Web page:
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Scripps Research Institute Announces Scientific Programs with Appointment of 17 World-Class Scientists to New Scripps Florida

La Jolla, CA, August 3, 2004—The Scripps Research Institute today announced the formation of several innovative research programs at its Scripps Florida facility in Palm Beach County.

The new programs indicate the depth and scope of the scientific research that will be undertaken at Scripps Florida. They include developing cutting-edge technologies to enable scientists to examine the basic biology of human health and applying those technologies to find new and better treatments for a variety of devastating human diseases.

"Scripps Florida's scientific programs are uniquely geared to answer some of the most important questions in biology and medicine," says Richard A. Lerner, M.D., president of The Scripps Research Institute, where he is also the Lita Annenberg Hazen Professor of Immunochemistry and holds the Cecil H. and Ida M. Green Chair in Chemistry. "Our researchers will be addressing diseases such as AIDS, cancer, diabetes, obesity, mad cow disease, Parkinson's, and schizophrenia, to name just a few."

Scripps Research also announced the appointments of 17 highly accomplished and acclaimed scientists who will carry out much of the research in these new programs at Scripps Florida. The scientists are drawn from some of the best academic institutes and private companies in the world, including Harvard Medical School, Florida State University, Vanderbilt University, the University of Virginia, Yale University School of Medicine, the Salk Institute for Biological Studies, the Genomics Institute of the Novartis Research Foundation, Merck & Co., Pfizer Inc., and others.

"It speaks well of Scripps Florida's future success that at this early stage we are able to recruit such top-rate scientific talent," says Steve Kay, Ph.D., who is professor of cell biology at Scripps Research La Jolla campus and vice-chair of the steering committee for Scripps Florida.

The New Research Programs

The Genetic Disease Informatics Program will seek to manage and mine the wealth of scientific data generated over the last decade from massive projects such as the Human Genome Project. The research will employ human and model organism genetics and genomics data to derive networks of interacting genes in order to identify key intervention points that will aid in the discovery of novel human therapeutics. These networks will include genes that undergo "alternative splicing," where a single DNA gene might produce a variety of RNA transcripts, each encoding a different protein. Some of these differences may account for different disease states, including inflammatory and metabolic diseases.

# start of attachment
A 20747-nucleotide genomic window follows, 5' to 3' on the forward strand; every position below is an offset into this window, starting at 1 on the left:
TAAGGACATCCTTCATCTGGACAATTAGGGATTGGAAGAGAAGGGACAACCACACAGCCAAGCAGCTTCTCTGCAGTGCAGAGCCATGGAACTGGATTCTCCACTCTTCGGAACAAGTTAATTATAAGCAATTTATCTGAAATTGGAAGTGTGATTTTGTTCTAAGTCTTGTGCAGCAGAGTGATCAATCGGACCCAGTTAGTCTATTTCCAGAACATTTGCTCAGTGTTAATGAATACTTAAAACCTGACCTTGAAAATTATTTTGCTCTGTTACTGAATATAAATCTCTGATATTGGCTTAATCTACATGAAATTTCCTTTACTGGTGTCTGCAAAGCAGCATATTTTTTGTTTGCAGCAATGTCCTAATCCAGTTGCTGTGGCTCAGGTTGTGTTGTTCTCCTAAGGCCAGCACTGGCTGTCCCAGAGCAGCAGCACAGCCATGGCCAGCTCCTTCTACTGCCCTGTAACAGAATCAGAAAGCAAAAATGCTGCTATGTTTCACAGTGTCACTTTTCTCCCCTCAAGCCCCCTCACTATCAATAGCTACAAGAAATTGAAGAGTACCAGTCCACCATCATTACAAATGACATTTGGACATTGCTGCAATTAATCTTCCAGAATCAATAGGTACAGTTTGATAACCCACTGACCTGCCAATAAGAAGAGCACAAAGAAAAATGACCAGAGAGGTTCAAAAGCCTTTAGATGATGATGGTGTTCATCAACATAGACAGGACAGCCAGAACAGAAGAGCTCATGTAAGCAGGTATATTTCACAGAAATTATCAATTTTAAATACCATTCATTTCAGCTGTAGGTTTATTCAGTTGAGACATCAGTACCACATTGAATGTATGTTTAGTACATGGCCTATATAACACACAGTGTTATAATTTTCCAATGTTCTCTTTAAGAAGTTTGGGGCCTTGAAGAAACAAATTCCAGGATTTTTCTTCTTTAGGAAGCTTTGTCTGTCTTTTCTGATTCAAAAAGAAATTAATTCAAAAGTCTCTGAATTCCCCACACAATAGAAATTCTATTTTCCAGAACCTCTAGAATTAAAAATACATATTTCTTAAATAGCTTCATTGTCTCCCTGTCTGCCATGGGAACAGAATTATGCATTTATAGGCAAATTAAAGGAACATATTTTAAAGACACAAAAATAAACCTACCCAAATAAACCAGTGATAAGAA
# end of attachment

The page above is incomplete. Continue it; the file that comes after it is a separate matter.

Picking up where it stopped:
Nikos Tsinoremas, Ph.D. (Biochemistry and Molecular Biology, University of Leeds, England), who arrived at Scripps Florida last month, will lead the program. Tsinoremas has worked for a number of leading biotechnology companies, including serving most recently as director of Computational Genomics and Genomic Discovery at Rosetta/Merck in Seattle, Washington.

The Genetics of Complex Diseases Program will seek to identify unknown genes and to study known genes that affect behavior, particularly learning and memory. It will address how multiple genes work together to affect behavioral functions and how variations in these gene sequences contribute to late-onset diseases, such as bipolar disorder and schizophrenia.

Mathew Pletcher, Ph.D. (Human Genetics, Johns Hopkins University), who is currently a postdoctoral researcher at the Genomics Institute of the Novartis Research Foundation in La Jolla, California, will arrive at Scripps Florida in November to conduct research in this program area.

The Cancer Biology Program will focus on the cell cycle—that essential biological process whereby cells divide. Researchers will look for ways to understand and address the health problems that arise when cells lose their ability to divide, are injured (such as in traumatic head injuries), or divide too much (such as in cancer).

Nagi George Ayad, Ph.D. (Cell Biology, Yale Medical School), will arrive at Scripps Florida as an Assistant Professor at the end of the year after completing his postdoctoral research at Harvard Medical School in Cambridge, Massachusetts.

The Infectology Department Program is focusing on prion diseases (spongiform encephalopathies such as mad cow disease and its human cousin, variant Creutzfeld-Jakob disease). Investigators are studying the nature and components of infectious prions, asking such questions as how prions are transmitted from cell to cell and which genes contribute to susceptibility or resistance to prion infections.